Don’t be Fooled by GM and Other Readings

October 24, 2009 by  
Filed under Blog

Chevrolet is so proud of its 60 day “bring it back if you don’t like it” policy. It’s president is now bragging that only one car has been returned under the policy. I’m not impressed. I hope car buyers aren’t falling for this “free trial” deception.

This “policy” is not free to the consumer. Rather, if you want to reserve the right to return your new Chevrolet, it will cost you $500. The reason is that Chevy is offering all buyers a $500 “rebate” if you “waive” the right to return your purchase.

Seriously, who is going pay $500 for a sixty day “free” trial on a Chevrolet?

Instead of buying a GM car, spend some time catching up on your personal finance reading. I recommend the following:

Over at Debt Free Adventure, Matt Jabs joined the “I don’t care what my FICO score is” club. Don’t overlook the comments to the post. I wish more folks would throw off those credit score shackles. It’s sad and disappointing that many personal finance bloggers devote so many of their words and advertising links promoting the “best” credit cards. There is no “best” credit card. Rather, there are some that are less bad for you than others.

Andrea at Fools and Sages wrote a nice piece on the attributes and benefits of thoughtful spending.  Americans are notorious for being impulsive shoppers and less than mindful of the consequences. As Money and Such tells us, buyers on credit are often undisciplined consumers.

For a final dose of hard truth, the Macroblog (from the Federal Reserve Bank of Atlanta summarizes the evidence that our economic recovery will be a “jobless” recovery. A lot of the jobs that have been lost are not coming back. Get used to it.

On my Go To Retirement blog, I wrote about planning for a phased retirement and at Failsafe Retirement, I commented on ways to turn savings into retirement income.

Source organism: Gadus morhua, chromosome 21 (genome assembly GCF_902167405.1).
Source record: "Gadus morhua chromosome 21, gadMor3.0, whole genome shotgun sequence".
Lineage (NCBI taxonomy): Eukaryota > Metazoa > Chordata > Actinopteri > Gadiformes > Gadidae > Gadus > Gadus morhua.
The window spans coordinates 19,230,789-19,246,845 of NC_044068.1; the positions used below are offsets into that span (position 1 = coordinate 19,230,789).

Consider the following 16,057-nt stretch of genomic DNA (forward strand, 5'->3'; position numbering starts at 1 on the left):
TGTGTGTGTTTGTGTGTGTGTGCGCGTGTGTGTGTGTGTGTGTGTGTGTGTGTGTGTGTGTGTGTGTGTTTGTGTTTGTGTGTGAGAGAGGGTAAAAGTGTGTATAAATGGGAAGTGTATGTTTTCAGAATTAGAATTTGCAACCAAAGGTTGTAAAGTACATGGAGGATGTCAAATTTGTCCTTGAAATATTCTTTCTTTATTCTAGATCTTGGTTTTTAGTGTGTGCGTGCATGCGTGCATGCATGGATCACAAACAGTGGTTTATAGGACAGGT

Enjoy the rest of your weekend.

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7 Responses to “Don’t be Fooled by GM and Other Readings”
  1. MasterPo says:

    I wouldn’t buy a Government Motors car if it was the last auto on Earth!!!

    I’d probably get a Toyota or Hyundai.

  2. Evan says:

    I keep seeing those commercials. I am just waiting for the class action suit against deceptive advertising and fraud when the dealers refuse to take the car back!

  3. cjbr549 says:

    Wow, 500 to drive a cars wheels off for 60 days? That’s way less than depreciation. When people figure this out, GM will have to kill this program quickly, or face bankruptcy again. The golden rule of promotions is never give away anything more valuable than the product your trying to sell. 500 dollars for 60 days of driving is way less than renting a car for that amount of time, so unless they have some sort of hook in there to prevent people from just abusing the car for 2 months and returning it, it will happen. Good luck with that promotion, GM.

  4. MasterPo says:

    IMO the only thing Government Motors has going for it is some very good financing options, like zero-interest for 60 even 72 month loans!

    Other than that, I wouldn’t touch a GM car.

  5. kitty says:

    @cjbr549 – good point about it being cheaper then rental. So if someone needs to rent a car for 2 months e.g. totalled one’s car or just wants to spend a couple of months driving around the US, here it is. Hope people who need a car rental for that long would figure it out…. Too bad GM doesn’t give an option of less time: e.g. if you only want to “test drive” for 2 weeks, you’d pay $125 (this is a bit more expensive). Maybe you could bargain: “I need to test drive this car for 2 weeks”.

  6. Andrea says:

    Thanks, TML, for the link.

    Re: the rebate … back in January I tore apart the Hyundai return plan over on my blog. I’m not sure if it’s still in place (I’m not buying a car until mine quite literally falls apart, so I’m not shopping), and the upshot was similar – it’s a very expensive insurance policy, basically.

    And re: it being cheaper than a rental, I would imagine if I went and tore apart the plan details on this as well, it wouldn’t be that simple. In fact … I think I’ll go do that right now. :)

  7. Andrea says:

    And? Hoorah on the FICO thing. I’m of the same mind, especially as some companies are adding annual fees to cards that people haven’t used in a while. If you close the account, you risk lowering your FICO score, but if you keep it open because you think that long term relationship is going to help your score, you have to pay a fee? It’s absurd, but they know people are so caught up in their score that they’ll pay it.

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